If you manage an auto repair shop, you know the physical demands your work places on your facility. When it comes to flooring, you want something that’s going to withstand the daily rigors of mechanic work and doesn’t need to be replaced every couple of years or so.
Topics: Epoxy Coatings
The expansion of European grocery chain Lidl into the US starting this June is projected to make the already-competitive grocery industry even more strained. Grocers such as Lidl as well as Aldi and even Walmart’s Neighborhood Market now offer organic products at very low prices, and they’re updating the aesthetics of their stores to appeal to customers who are used to high-end chains such as Whole Foods.
Customers are no longer choosing either quality products or affordability; they’re learning they can expect it all in one store.
If you’re looking to keep your independent grocery store or chain competitive in today’s market, you’ll want to make sure your store looks modern and attractive while also keeping costs down.
Do you manage an equestrian center or horse boarding facility? Are you about to build a new horse stall or renovate an old one?
One of the most foundational choices you’ll need to make for your equestrian facility is the type of flooring your stalls will have. While natural soil and wood planks are traditional choices, they can be difficult to keep clean. Wood in particular may begin to smell of urine over time.
Concrete flooring for horse stalls
If your facility already has a concrete slab, you’re in luck—concrete is an inexpensive, durable flooring solution that’s easier to clean than many of its alternatives. It resists damage and requires less maintenance than other options.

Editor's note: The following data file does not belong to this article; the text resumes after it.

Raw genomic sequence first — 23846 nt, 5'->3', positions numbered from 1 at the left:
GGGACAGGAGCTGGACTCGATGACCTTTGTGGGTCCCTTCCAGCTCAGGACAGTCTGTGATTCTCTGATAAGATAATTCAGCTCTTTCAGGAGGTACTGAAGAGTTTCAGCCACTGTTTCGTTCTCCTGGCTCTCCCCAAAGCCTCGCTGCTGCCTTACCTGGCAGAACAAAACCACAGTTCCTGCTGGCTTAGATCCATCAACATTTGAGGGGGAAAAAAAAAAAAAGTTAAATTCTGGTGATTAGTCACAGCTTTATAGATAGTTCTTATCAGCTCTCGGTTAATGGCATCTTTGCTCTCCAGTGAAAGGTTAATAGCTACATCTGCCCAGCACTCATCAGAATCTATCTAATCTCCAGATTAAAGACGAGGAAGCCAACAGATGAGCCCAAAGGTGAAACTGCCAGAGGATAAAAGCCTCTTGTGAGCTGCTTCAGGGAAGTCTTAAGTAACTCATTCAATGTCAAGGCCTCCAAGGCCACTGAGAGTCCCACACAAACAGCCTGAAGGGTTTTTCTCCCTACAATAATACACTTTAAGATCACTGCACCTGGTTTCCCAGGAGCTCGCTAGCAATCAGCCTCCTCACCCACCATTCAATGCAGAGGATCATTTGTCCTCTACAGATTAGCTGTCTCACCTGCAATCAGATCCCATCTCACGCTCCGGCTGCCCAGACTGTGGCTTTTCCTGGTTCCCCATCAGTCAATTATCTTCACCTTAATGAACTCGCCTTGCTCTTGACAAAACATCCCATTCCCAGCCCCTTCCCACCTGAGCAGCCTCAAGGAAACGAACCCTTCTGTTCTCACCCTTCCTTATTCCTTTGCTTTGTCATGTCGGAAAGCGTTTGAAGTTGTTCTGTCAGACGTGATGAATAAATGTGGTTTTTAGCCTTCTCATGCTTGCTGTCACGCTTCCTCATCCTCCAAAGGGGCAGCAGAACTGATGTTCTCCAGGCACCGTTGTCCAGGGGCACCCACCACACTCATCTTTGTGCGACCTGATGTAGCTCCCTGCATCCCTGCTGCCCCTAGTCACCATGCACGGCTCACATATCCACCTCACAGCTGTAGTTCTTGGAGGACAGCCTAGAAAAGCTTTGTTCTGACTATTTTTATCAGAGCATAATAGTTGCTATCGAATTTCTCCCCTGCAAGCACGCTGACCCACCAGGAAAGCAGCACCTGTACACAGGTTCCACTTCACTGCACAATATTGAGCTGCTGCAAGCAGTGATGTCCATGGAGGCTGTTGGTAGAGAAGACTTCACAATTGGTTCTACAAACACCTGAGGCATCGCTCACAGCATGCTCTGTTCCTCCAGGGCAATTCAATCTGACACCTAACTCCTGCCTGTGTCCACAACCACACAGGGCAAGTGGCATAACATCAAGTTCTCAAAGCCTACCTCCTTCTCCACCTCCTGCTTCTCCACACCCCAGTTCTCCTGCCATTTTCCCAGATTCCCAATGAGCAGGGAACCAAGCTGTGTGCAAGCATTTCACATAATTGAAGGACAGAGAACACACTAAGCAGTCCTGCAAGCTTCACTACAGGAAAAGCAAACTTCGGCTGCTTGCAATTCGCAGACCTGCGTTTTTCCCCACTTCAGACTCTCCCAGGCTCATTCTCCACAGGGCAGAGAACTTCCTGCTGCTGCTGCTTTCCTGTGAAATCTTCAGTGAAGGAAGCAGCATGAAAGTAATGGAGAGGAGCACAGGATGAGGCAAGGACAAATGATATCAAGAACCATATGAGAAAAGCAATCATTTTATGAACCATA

Topics: Epoxy Coatings
Looking for a simple way to improve efficiency in the day-to-day operations of your warehouse? Floor striping—the application of colored tape or painted lines to mark pathways and work zones—may be just the solution you need.
According to the 5S principles of workspace organization, an effective workplace layout allows visitors (and employees) to understand the room’s workflow at a glance. Carefully chosen colors are one of the fastest and most intuitive ways to communicate this kind of information, and floor stripes are relatively easy and inexpensive to add.
Here are four major benefits that floor striping offers your warehouse or industrial facility:
Topics: Work Safety
Does your facility have a moisture problem? Maybe you come in the morning to find a wet or damp concrete floor. Or worse, perhaps you just had your floors done in the last few months and have discovered your new floor coating is already peeling or blistering.
If you’ve already checked for leaks and have controlled for weather-related humidity but are still having issues, it could be that the moisture is coming through the concrete slab itself.
There’s nothing more frustrating than taking time out of your production schedule to have a new floor coating installed, only to have it peel or crack just months (or days!) later. What causes new floor coatings to fail?
Here are some of the most common causes for floor coating peeling, bubbling and more: